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62nd Annual GRAMMY Awards - Show

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Outsiders showing disdain for particular elements of a culture they themselves wittingly or unwittingly are simultaneously colonizing is nothing new. The latest flagrant example of this phenomenon is Billy Eilish, the pop singer who shared a suspect hot take about rappers in a recent interview with Vogue magazine.

Eilish is no doubt a star, having earned multiple Grammys this year for her hit album When We All Fall Asleep, Where Do We Go?. She’s also gotten praise for her style, a blatant riff on 90’s Hip-Hop aesthetics.

The latter makes the “Bad Guy” singer’s comments in the aforementioned interview particularly eyebrow raising—though, not surprising all things considered. Also, don’t fall for the jig of her fashions sense being described as “streetwear” or merely “leisurewear,” you know damn well where it’s from.

As for the comment in question…

“Just because the story isn’t real doesn’t mean it can’t be important,” she told Vogue. “There’s a difference between lying in a song and writing a story. There are tons of songs where people are just lying. There’s a lot of that in rap right now, from people that I know who rap. It’s like, ‘I got my AK-47, and I’m f*ckin’,’ and I’m like, what? You don’t have a gun. ‘And all my bitches…’ I’m like, which bitches? That’s posturing, and that’s not what I’m doing.”

Excuses (read: pleas copped) will be made citing Eilish’s age, she’s just 18. Or, via the ruse of looking at her words without proper context—rappers do lie, sometimes a lot.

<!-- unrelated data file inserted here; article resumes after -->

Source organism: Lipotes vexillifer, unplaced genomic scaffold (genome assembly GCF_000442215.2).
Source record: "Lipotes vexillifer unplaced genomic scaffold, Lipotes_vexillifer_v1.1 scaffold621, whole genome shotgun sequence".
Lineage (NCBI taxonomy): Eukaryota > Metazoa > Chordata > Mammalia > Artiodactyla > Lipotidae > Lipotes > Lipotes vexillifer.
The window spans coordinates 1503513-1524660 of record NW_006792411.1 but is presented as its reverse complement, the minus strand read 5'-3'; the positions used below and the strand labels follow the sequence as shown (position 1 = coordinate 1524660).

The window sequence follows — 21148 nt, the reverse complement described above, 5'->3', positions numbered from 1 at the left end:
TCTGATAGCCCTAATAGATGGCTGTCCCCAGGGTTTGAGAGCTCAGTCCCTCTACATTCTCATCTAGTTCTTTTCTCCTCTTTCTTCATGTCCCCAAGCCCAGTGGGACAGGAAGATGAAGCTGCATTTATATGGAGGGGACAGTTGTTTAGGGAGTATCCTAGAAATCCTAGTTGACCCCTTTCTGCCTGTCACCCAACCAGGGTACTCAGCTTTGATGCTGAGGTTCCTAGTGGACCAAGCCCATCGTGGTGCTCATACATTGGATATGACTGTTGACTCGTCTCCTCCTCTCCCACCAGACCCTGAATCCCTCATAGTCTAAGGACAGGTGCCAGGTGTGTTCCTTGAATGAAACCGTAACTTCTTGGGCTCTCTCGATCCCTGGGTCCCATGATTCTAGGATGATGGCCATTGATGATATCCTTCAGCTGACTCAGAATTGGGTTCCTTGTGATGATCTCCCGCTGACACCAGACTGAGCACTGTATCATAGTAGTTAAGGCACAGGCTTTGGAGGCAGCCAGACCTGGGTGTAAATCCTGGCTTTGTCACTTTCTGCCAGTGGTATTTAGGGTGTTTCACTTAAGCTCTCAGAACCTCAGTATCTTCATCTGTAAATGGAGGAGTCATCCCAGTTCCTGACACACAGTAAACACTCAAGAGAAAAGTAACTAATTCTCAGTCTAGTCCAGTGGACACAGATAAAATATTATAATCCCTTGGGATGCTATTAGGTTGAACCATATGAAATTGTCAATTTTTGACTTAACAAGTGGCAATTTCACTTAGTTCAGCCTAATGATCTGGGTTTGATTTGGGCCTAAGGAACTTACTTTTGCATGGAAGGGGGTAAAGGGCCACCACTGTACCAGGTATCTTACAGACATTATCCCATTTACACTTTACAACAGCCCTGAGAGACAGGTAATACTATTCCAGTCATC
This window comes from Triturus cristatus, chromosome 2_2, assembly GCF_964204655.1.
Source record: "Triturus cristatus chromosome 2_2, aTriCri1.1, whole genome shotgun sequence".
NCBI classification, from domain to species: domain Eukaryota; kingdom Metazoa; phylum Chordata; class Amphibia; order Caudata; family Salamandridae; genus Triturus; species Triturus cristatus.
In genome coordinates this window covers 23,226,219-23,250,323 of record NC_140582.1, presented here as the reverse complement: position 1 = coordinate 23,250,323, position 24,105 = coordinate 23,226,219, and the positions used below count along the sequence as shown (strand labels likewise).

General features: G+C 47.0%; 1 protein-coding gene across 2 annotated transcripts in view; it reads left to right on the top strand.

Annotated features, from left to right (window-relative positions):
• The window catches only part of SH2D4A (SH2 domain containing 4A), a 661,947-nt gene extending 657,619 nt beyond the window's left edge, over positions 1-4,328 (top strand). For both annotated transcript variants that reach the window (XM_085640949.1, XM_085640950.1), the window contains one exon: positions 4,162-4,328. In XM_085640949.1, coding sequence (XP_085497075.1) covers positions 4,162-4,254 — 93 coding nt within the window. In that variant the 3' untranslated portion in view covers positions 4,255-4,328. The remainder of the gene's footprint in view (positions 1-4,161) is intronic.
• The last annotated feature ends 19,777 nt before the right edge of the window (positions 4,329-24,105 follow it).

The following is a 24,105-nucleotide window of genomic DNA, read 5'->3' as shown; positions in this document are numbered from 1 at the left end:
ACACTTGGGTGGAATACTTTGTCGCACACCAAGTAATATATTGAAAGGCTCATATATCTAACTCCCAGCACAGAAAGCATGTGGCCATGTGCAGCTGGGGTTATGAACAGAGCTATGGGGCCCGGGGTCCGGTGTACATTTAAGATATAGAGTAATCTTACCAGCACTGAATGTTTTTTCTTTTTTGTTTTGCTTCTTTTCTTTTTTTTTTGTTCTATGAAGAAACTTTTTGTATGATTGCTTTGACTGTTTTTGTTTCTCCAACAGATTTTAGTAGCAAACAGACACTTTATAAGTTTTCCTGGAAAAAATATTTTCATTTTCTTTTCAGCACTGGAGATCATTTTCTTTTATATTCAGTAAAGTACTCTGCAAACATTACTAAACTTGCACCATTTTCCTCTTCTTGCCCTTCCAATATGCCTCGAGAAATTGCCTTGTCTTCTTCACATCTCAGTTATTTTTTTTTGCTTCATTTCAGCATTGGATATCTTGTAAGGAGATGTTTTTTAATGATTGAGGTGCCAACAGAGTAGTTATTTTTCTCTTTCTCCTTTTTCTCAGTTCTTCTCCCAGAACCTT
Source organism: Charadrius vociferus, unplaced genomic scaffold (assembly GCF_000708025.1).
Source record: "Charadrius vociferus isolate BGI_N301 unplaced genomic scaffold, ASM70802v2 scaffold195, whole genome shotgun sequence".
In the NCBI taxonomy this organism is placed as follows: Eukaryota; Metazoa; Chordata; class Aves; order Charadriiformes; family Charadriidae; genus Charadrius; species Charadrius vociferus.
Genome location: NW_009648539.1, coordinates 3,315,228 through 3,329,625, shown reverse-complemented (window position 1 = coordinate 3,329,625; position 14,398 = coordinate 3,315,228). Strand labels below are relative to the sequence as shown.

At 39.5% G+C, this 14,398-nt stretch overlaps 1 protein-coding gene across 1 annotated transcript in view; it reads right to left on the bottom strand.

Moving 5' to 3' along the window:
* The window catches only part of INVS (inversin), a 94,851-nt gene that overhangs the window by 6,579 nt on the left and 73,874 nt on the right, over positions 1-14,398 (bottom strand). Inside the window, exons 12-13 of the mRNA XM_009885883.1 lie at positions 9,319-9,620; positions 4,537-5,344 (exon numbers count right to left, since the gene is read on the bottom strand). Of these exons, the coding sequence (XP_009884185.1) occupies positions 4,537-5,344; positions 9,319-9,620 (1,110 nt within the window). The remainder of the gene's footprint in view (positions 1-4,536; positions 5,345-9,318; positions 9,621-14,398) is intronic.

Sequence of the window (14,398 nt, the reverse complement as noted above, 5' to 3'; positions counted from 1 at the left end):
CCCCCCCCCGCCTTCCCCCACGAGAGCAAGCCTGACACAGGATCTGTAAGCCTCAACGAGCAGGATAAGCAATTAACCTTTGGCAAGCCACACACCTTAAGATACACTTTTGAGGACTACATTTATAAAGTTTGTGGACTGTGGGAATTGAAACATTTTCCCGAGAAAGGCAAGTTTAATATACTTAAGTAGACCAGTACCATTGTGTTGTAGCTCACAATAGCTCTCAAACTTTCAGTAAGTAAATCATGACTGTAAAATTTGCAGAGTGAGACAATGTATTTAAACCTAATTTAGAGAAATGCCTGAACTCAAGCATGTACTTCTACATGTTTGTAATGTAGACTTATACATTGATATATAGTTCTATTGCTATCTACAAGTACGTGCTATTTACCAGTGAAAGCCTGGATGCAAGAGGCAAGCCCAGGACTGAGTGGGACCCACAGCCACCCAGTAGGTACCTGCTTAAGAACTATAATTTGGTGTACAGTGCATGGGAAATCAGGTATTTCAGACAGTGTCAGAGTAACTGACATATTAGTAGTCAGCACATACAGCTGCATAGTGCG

But the problem is such commentary is most times recklessly obtuse, especially when made in Vogue, where a legion of readers who don’t know any better will take her words as gospel. She also sounds like those surly critics who were convinced Hip-Hop was a trend made by unworthy people of color and anything but lasting cultural value.

So expect Eilish—who notes Tyler, the Creator as an artist she admires in the same interview—to walk back her commentary sooner than later considering she surely has plenty of fans into rap music who don’t dismiss it as “posturing.” Or she can keep it a buck double down, and we’ll at least know where she really stands.

Don’t think we’re making this criticism of her opinion up, peep some of the Twitter reactions below…

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4. Trolls gonna troll.

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